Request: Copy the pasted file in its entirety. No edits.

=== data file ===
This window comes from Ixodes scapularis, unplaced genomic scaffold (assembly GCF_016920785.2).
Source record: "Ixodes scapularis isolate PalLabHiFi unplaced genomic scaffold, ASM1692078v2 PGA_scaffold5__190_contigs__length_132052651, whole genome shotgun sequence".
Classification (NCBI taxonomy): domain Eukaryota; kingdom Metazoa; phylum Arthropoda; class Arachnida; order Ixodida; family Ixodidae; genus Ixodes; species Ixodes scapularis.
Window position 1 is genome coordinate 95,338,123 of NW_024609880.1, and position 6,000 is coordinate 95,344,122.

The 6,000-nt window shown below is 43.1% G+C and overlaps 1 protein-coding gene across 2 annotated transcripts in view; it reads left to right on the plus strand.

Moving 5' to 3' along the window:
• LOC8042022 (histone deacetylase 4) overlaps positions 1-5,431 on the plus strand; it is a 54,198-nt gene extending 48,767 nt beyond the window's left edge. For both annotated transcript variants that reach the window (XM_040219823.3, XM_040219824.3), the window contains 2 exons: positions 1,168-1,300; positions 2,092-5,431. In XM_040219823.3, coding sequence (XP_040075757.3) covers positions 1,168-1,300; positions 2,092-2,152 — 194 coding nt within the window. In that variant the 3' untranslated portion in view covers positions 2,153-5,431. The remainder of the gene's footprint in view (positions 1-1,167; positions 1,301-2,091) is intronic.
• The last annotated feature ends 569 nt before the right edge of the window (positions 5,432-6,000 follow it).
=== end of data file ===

This window comes from Ixodes scapularis, unplaced genomic scaffold (assembly GCF_016920785.2).
Source record: "Ixodes scapularis isolate PalLabHiFi unplaced genomic scaffold, ASM1692078v2 PGA_scaffold5__190_contigs__length_132052651, whole genome shotgun sequence".
Classification (NCBI taxonomy): domain Eukaryota; kingdom Metazoa; phylum Arthropoda; class Arachnida; order Ixodida; family Ixodidae; genus Ixodes; species Ixodes scapularis.
Window position 1 is genome coordinate 95,338,123 of NW_024609880.1, and position 6,000 is coordinate 95,344,122.

The 6,000-nt window shown below is 43.1% G+C and overlaps 1 protein-coding gene across 2 annotated transcripts in view; it reads left to right on the plus strand.

Moving 5' to 3' along the window:
• LOC8042022 (histone deacetylase 4) overlaps positions 1-5,431 on the plus strand; it is a 54,198-nt gene extending 48,767 nt beyond the window's left edge. For both annotated transcript variants that reach the window (XM_040219823.3, XM_040219824.3), the window contains 2 exons: positions 1,168-1,300; positions 2,092-5,431. In XM_040219823.3, coding sequence (XP_040075757.3) covers positions 1,168-1,300; positions 2,092-2,152 — 194 coding nt within the window. In that variant the 3' untranslated portion in view covers positions 2,153-5,431. The remainder of the gene's footprint in view (positions 1-1,167; positions 1,301-2,091) is intronic.
• The last annotated feature ends 569 nt before the right edge of the window (positions 5,432-6,000 follow it).